Keywords: Animals ; Antineoplastic Combined Chemotherapy Protocols ; Benzimidazoles/*pharmacology/therapeutic use ; Biomarkers, Tumor/genetics/metabolism ; *Clinical Trials, Phase II as Topic ; *Disease Models, Animal ; Drug Evaluation, Preclinical ; Fluorodeoxyglucose F18 ; Genes, p53/genetics ; Humans ; Lung Neoplasms/*drug therapy/enzymology/*genetics/metabolism ; MAP Kinase Signaling System/drug effects ; Mice ; Mitogen-Activated Protein Kinase Kinases/antagonists & inhibitors ; Mutation/genetics ; Pharmacogenetics/*methods ; Positron-Emission Tomography ; Protein-Serine-Threonine Kinases/deficiency/genetics ; Proto-Oncogene Proteins/genetics/metabolism ; Proto-Oncogene Proteins p21(ras)/genetics/metabolism ; Randomized Controlled Trials as Topic ; Reproducibility of Results ; Taxoids/*therapeutic use ; Tomography, X-Ray Computed ; Treatment Outcome ; ras Proteins/genetics/metabolism
    Print ISSN: 0028-0836
    Electronic ISSN: 1476-4687
    Topics: Biology , Chemistry and Pharmacology , Medicine , Natural Sciences in General , Physics
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  • 4
    Publication Date: 2015-11-19
    Description: 〈br /〉〈span class="detail_caption"〉Notes: 〈/span〉Saha, Supriya K -- Parachoniak, Christine A -- Ghanta, Krishna S -- Fitamant, Julien -- Ross, Kenneth N -- Najem, Mortada S -- Gurumurthy, Sushma -- Akbay, Esra A -- Sia, Daniela -- Cornella, Helena -- Miltiadous, Oriana -- Walesky, Chad -- Deshpande, Vikram -- Zhu, Andrew X -- Hezel, Aram F -- Yen, Katharine E -- Straley, Kimberly S -- Travins, Jeremy -- Popovici-Muller, Janeta -- Gliser, Camelia -- Ferrone, Cristina R -- Apte, Udayan -- Llovet, Josep M -- Wong, Kwok-Kin -- Ramaswamy, Sridhar -- Bardeesy, Nabeel -- England -- Nature. 2015 Dec 3;528(7580):152. doi: 10.1038/nature16136. Epub 2015 Nov 18.〈br /〉〈span class="detail_caption"〉Record origin:〈/span〉 〈a href="http://www.ncbi.nlm.nih.gov/pubmed/26580013" target="_blank"〉PubMed〈/a〉
    Print ISSN: 0028-0836
    Electronic ISSN: 1476-4687
    Topics: Biology , Chemistry and Pharmacology , Medicine , Natural Sciences in General , Physics
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  • 5
    Publication Date: 2015-09-10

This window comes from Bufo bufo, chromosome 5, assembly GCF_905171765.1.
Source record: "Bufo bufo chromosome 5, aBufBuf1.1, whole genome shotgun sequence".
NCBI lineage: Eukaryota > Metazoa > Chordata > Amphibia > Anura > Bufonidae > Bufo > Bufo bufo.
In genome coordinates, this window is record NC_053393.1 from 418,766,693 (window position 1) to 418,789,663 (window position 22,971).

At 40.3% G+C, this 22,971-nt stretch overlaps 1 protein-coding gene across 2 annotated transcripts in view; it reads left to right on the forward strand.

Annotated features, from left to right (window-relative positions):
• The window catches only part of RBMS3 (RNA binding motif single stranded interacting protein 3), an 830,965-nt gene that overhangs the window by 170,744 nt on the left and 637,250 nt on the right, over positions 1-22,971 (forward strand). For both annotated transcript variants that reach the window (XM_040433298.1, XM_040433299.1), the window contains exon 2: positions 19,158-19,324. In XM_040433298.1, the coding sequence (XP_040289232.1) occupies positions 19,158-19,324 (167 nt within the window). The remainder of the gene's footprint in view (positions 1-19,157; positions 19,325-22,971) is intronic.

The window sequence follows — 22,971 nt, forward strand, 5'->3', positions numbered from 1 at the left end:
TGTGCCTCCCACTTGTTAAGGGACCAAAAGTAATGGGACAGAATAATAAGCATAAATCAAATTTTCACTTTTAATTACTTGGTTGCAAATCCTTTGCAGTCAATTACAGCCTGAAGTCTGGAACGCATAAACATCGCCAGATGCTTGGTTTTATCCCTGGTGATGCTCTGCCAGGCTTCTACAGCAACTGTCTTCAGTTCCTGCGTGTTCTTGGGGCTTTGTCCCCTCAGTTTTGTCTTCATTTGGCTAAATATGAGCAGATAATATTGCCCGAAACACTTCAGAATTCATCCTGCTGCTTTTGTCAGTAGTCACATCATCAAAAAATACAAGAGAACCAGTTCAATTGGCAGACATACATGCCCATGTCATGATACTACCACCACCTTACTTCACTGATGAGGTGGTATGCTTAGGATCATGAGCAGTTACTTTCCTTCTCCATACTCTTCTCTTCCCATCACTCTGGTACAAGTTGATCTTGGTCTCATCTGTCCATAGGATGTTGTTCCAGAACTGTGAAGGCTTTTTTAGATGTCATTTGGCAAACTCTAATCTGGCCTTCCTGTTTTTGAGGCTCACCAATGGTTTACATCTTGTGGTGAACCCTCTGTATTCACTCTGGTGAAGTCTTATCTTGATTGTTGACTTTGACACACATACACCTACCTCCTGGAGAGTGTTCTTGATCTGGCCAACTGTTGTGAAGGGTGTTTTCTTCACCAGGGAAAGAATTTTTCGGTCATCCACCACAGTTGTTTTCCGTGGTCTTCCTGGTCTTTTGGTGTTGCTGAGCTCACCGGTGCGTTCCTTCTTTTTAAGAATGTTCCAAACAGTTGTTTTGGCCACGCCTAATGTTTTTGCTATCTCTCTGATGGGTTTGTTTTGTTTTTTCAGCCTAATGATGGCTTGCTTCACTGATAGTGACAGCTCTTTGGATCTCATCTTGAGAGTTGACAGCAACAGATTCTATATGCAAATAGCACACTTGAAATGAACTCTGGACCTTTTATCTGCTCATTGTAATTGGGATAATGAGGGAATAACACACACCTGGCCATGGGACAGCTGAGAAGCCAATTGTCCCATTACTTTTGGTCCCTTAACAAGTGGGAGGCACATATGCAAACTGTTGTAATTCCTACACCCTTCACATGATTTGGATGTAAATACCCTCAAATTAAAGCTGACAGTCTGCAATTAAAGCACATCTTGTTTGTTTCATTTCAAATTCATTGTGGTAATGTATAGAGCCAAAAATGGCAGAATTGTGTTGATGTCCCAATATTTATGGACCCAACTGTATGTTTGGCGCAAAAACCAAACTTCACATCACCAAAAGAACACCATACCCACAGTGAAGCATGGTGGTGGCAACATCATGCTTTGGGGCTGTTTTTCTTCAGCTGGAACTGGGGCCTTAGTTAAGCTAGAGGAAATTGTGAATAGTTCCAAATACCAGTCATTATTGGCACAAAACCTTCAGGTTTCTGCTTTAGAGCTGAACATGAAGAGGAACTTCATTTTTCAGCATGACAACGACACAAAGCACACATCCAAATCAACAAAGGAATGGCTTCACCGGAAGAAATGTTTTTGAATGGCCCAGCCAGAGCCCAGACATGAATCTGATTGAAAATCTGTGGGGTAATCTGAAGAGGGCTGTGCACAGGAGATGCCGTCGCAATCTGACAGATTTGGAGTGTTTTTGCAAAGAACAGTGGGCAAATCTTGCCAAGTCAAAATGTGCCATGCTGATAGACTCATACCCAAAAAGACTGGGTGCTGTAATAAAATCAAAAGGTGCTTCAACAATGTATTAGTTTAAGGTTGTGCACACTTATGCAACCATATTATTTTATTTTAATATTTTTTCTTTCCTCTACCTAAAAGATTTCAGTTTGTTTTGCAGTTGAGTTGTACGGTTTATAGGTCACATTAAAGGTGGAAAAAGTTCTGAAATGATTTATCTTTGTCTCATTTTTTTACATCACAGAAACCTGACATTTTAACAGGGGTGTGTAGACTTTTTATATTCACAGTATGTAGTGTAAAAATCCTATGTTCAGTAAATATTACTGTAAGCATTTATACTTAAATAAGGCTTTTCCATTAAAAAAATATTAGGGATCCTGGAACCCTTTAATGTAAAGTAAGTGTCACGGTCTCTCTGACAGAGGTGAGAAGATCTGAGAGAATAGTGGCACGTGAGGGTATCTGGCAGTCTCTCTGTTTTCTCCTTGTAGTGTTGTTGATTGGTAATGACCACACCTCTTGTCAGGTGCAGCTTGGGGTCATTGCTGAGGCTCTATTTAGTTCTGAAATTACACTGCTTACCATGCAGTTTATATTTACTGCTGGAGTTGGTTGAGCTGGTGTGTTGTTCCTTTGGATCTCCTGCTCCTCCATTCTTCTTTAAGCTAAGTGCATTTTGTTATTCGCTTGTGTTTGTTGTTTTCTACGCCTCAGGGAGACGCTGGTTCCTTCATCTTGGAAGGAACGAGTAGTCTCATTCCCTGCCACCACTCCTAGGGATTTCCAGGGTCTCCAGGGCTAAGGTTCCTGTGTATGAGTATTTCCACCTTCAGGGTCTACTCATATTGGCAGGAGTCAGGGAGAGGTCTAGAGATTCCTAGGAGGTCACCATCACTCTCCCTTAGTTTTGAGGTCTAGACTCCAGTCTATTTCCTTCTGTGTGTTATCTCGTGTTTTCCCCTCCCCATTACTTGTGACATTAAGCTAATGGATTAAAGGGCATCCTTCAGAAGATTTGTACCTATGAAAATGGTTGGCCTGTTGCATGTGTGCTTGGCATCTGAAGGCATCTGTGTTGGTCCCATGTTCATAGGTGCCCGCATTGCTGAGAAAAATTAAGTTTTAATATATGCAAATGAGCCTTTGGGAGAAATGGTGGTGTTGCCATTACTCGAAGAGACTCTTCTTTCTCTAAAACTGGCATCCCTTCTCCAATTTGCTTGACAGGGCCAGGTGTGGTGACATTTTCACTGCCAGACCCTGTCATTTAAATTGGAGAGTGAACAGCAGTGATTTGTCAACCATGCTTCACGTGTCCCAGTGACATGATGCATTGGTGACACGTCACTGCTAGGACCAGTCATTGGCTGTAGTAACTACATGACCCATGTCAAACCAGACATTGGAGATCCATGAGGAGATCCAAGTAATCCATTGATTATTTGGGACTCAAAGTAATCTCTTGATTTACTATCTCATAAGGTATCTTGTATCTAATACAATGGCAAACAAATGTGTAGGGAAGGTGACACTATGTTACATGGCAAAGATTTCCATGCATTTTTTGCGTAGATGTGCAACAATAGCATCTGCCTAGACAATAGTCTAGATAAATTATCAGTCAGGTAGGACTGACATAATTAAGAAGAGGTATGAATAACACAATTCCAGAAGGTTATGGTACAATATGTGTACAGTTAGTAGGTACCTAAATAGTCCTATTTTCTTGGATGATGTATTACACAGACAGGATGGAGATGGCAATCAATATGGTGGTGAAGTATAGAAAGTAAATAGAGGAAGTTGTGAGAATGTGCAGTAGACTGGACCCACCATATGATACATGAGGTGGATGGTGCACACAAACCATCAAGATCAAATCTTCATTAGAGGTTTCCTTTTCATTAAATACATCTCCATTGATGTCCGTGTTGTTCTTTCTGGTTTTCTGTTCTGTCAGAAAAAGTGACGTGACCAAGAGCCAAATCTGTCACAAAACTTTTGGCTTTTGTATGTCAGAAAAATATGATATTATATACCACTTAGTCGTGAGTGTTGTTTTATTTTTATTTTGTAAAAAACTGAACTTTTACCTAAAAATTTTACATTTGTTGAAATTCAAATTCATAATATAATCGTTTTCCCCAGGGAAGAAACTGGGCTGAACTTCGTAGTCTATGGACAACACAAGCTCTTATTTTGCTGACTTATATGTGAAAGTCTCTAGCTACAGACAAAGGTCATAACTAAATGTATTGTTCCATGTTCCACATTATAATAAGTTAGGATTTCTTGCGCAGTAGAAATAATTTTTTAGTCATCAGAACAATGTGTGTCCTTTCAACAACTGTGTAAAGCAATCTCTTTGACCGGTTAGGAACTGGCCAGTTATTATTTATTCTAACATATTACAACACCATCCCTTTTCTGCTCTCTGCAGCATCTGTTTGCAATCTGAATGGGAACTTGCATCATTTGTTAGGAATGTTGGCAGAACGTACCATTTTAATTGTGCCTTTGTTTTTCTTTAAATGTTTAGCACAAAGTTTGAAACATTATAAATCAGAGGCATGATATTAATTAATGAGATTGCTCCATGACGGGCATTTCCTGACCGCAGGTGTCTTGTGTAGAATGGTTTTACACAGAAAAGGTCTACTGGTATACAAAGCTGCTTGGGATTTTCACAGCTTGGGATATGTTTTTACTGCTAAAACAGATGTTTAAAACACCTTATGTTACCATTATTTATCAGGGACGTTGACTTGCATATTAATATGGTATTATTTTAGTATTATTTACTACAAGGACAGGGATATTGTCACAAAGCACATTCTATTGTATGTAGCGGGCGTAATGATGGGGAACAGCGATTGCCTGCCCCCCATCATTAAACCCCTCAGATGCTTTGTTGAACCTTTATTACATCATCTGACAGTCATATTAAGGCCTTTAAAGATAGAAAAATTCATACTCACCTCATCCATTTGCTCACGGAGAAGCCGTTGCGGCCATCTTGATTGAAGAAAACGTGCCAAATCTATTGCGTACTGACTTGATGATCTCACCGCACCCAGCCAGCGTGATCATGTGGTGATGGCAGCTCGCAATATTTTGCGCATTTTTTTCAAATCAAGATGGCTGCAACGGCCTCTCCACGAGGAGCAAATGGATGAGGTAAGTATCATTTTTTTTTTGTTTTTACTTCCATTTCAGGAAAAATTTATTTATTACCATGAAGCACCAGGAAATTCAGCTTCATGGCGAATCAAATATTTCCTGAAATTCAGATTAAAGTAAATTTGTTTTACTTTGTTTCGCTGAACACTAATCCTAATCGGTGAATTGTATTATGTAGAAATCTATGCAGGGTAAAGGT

Description: Somaclonal variation arises in plants and animals when differentiated somatic cells are induced into a pluripotent state, but the resulting clones differ from each other and from their parents. In agriculture, somaclonal variation has hindered the micropropagation of elite hybrids and genetically modified crops, but the mechanism responsible remains unknown. The oil palm fruit 'mantled' abnormality is a somaclonal variant arising from tissue culture that drastically reduces yield, and has largely halted efforts to clone elite hybrids for oil production. Widely regarded as an epigenetic phenomenon, 'mantling' has defied explanation, but here we identify the MANTLED locus using epigenome-wide association studies of the African oil palm Elaeis guineensis. DNA hypomethylation of a LINE retrotransposon related to rice Karma, in the intron of the homeotic gene DEFICIENS, is common to all mantled clones and is associated with alternative splicing and premature termination. Dense methylation near the Karma splice site (termed the Good Karma epiallele) predicts normal fruit set, whereas hypomethylation (the Bad Karma epiallele) predicts homeotic transformation, parthenocarpy and marked loss of yield. Loss of Karma methylation and of small RNA in tissue culture contributes to the origin of mantled, while restoration in spontaneous revertants accounts for non-Mendelian inheritance. The ability to predict and cull mantling at the plantlet stage will facilitate the introduction of higher performing clones and optimize environmentally sensitive land resources.〈br /〉〈span class="detail_caption"〉Notes: 〈/span〉Ong-Abdullah, Meilina -- Ordway, Jared M -- Jiang, Nan -- Ooi, Siew-Eng -- Kok, Sau-Yee -- Sarpan, Norashikin -- Azimi, Nuraziyan -- Hashim, Ahmad Tarmizi -- Ishak, Zamzuri -- Rosli, Samsul Kamal -- Malike, Fadila Ahmad -- Bakar, Nor Azwani Abu -- Marjuni, Marhalil -- Abdullah, Norziha -- Yaakub, Zulkifli -- Amiruddin, Mohd Din -- Nookiah, Rajanaidu -- Singh, Rajinder -- Low, Eng-Ti Leslie -- Chan, Kuang-Lim -- Azizi, Norazah -- Smith, Steven W -- Bacher, Blaire -- Budiman, Muhammad A -- Van Brunt, Andrew -- Wischmeyer, Corey -- Beil, Melissa -- Hogan, Michael -- Lakey, Nathan -- Lim, Chin-Ching -- Arulandoo, Xaviar -- Wong, Choo-Kien -- Choo, Chin-Nee -- Wong, Wei-Chee -- Kwan, Yen-Yen -- Alwee, Sharifah Shahrul Rabiah Syed -- Sambanthamurthi, Ravigadevi -- Martienssen, Robert A -- R01 GM067014/GM/NIGMS NIH HHS/ -- England -- Nature. 2015 Sep 24;525(7570):533-7. doi: 10.1038/nature15365. Epub 2015 Sep 9.〈br /〉〈span class="detail_caption"〉Author address: 〈/span〉Malaysian Palm Oil Board, 6, Persiaran Institusi, Bandar Baru Bangi, 43000 Kajang, Selangor, Malaysia. ; Orion Genomics, 4041 Forest Park Avenue, St Louis, Missouri 63108, USA. ; United Plantations Berhad, Jendarata Estate, 36009 Teluk Intan, Perak, Malaysia. ; Applied Agricultural Resources Sdn Bhd, No. 11, Jalan Teknologi 3/6, Taman Sains Selangor 1, 47810 Kota Damansara, Petaling Jaya, Selangor, Malaysia. ; FELDA Global Ventures R&D Sdn Bhd, c/o FELDA Biotechnology Centre, PT 23417, Lengkuk Teknologi, 71760 Bandar Enstek, Negeri Sembilan, Malaysia. ; Howard Hughes Medical Institute-Gordon and Betty Moore Foundation, Cold Spring Harbor Laboratory, Cold Spring Harbor, New York 11724, USA.〈br /〉〈span class="detail_caption"〉Record origin:〈/span〉 〈a href="http://www.ncbi.nlm.nih.gov/pubmed/26352475" target="_blank"〉PubMed〈/a〉